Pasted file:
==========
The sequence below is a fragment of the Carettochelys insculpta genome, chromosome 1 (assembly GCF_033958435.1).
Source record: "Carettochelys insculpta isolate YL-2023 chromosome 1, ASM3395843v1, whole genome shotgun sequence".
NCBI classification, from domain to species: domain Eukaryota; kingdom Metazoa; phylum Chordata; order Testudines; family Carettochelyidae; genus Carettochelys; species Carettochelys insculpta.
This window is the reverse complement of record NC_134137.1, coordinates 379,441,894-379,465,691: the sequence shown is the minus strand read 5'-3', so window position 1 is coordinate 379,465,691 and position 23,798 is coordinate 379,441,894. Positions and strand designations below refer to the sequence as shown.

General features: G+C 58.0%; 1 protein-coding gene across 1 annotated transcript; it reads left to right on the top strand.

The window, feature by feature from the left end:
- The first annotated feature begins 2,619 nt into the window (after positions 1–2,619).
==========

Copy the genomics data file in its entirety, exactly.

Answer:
The sequence below is a fragment of the Carettochelys insculpta genome, chromosome 1 (assembly GCF_033958435.1).
Source record: "Carettochelys insculpta isolate YL-2023 chromosome 1, ASM3395843v1, whole genome shotgun sequence".
NCBI classification, from domain to species: domain Eukaryota; kingdom Metazoa; phylum Chordata; order Testudines; family Carettochelyidae; genus Carettochelys; species Carettochelys insculpta.
This window is the reverse complement of record NC_134137.1, coordinates 379,441,894-379,465,691: the sequence shown is the minus strand read 5'-3', so window position 1 is coordinate 379,465,691 and position 23,798 is coordinate 379,441,894. Positions and strand designations below refer to the sequence as shown.

General features: G+C 58.0%; 1 protein-coding gene across 1 annotated transcript; it reads left to right on the top strand.

The window, feature by feature from the left end:
- The first annotated feature begins 2,619 nt into the window (after positions 1–2,619).